(NEXSTAR) — Feel like you have more neighbors than you did a few years ago? The U.S. Census Bureau reports more than 127,000 people moved to Nevada last year alone, and one community in particular has exploded in population.
SmartAsset, a financial tech company, has released a list of the fastest-growing cities with populations over 100,000 in the United States. That growth was based on the population difference reported by the U.S. Census between 2017 and 2022 for the 344 largest cities.
Southwestern cities, many of them desert suburbs, dominated the top of the list, SmartAsset found. In the No. 2 spot overall was Enterprise, the booming unincorporated town just outside Las Vegas-proper.
Enterprise, which plays host to the Town Square shopping center on the north end, Southpoint Casino, the UFC Apex production center, and goes as far south as Sloane, grew by 46% between 2017 and 2022, SmartAsset reported.
Clark County Commissioner Justin Jones told the Las Vegas Review-Journal he believes the Las Vegas Beltway construction is what led to Enterprise’s massive growth.
“With the beltway providing connection to the Summerlin and Henderson communities and easy access to the airport and the Strip, Enterprise was highly attractive to working families and businesses,” Jones said.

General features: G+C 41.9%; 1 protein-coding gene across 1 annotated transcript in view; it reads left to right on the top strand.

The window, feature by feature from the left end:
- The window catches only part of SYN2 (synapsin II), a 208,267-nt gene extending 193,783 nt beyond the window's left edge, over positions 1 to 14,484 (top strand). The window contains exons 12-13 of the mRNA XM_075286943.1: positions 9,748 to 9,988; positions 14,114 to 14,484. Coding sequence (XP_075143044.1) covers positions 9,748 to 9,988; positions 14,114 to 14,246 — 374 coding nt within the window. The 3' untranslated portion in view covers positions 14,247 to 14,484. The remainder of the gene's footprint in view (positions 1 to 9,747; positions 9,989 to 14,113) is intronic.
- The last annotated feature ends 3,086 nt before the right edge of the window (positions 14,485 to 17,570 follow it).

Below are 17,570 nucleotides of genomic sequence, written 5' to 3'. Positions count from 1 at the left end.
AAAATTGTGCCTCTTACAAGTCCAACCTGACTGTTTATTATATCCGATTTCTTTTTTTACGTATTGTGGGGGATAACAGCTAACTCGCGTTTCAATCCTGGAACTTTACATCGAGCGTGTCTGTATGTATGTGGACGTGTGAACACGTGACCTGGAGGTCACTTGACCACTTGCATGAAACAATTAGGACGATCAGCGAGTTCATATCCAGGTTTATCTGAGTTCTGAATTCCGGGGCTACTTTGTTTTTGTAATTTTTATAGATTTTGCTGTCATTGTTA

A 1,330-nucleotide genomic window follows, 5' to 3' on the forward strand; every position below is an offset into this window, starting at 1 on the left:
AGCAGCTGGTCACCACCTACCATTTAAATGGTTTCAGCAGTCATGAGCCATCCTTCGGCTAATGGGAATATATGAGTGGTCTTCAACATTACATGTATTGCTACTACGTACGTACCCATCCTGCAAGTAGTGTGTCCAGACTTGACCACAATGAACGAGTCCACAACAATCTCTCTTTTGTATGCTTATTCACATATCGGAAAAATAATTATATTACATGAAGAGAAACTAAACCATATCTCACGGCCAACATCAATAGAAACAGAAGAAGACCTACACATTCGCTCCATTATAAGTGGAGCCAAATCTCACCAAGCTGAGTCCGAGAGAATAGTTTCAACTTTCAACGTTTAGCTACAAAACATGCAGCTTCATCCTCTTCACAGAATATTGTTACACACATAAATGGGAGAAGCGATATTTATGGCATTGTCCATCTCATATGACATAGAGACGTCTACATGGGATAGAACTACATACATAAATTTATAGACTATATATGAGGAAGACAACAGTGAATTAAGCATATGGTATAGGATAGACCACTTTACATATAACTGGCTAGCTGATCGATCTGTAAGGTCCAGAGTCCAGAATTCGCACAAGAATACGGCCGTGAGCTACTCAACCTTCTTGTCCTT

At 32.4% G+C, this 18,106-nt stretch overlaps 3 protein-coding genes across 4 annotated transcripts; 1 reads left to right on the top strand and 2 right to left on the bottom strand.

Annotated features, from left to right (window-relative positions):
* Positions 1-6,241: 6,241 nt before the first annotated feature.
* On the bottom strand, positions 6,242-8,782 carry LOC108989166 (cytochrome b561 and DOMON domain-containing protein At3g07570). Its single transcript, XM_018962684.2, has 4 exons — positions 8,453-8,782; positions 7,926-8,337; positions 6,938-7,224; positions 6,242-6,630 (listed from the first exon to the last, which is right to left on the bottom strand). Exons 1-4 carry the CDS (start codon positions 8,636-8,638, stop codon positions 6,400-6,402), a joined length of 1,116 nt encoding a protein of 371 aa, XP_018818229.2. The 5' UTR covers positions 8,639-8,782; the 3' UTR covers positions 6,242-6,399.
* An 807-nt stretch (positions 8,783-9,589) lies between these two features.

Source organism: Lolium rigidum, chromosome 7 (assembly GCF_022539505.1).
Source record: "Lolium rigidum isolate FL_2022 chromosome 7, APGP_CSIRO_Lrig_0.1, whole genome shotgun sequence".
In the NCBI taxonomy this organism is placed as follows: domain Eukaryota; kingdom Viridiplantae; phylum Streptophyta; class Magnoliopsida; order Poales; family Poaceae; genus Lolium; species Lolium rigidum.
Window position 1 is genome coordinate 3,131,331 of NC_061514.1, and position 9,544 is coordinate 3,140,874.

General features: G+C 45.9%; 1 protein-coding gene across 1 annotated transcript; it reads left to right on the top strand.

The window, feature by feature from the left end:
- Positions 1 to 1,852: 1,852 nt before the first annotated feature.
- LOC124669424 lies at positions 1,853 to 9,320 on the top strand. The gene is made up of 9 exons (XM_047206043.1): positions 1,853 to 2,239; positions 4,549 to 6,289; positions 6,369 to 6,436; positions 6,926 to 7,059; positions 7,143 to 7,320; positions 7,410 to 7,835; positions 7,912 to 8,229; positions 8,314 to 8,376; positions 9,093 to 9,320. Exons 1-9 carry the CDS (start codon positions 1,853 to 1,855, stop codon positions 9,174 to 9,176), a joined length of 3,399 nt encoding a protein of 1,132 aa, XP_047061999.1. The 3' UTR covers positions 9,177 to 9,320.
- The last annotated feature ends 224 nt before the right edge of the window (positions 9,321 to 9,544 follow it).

While you may think a city like Los Angeles or New York City would be at the top, it was another southwestern destination that ranked No. 1. Buckeye, Arizona, located about 35 miles west of Phoenix, saw the largest growth since 2017.
North Las Vegas also ranked in the top 20 with a population growth of nearly 13% in five years.
The table below, courtesy of SmartAsset, shows the cities where the population grew — and shrank — since 2017.
"In general we’ve seen positive growth indicators in the southwest besides just population," said Jaclyn DeJohn, Managing Editor of Economic Analysis at SmartAsset. "In fact, Texas and Arizona place second and fourth respectively in terms of where high earners are moving to. One thing that may be drawing high earners and others to these areas is relative tax-friendliness, and lower costs of living than coastal California and major cities."
Over 120 cities analyzed saw a dip in population between 2017 and 2022. That includes many major cities, like Salt Lake City, Kansas City, Philadelphia, Chicago, Portland, Houston, New York City, Des Moines, San Diego, Boulder, Milwaukee and Washington, D.C.
Interestingly, another Nevada city was hardest hit by population loss. Paradise, home to the majority of the Las Vegas Strip, lost 21% of its population, according to SmartAsset's analysis. The Strip's northern end is hosted by the Winchester township.
Others at the bottom of the list were Jackson, Mississippi (-10.4%); Aurora, Illinois (-9.4%); and Highlands Ranch, Colorado (-8.4%).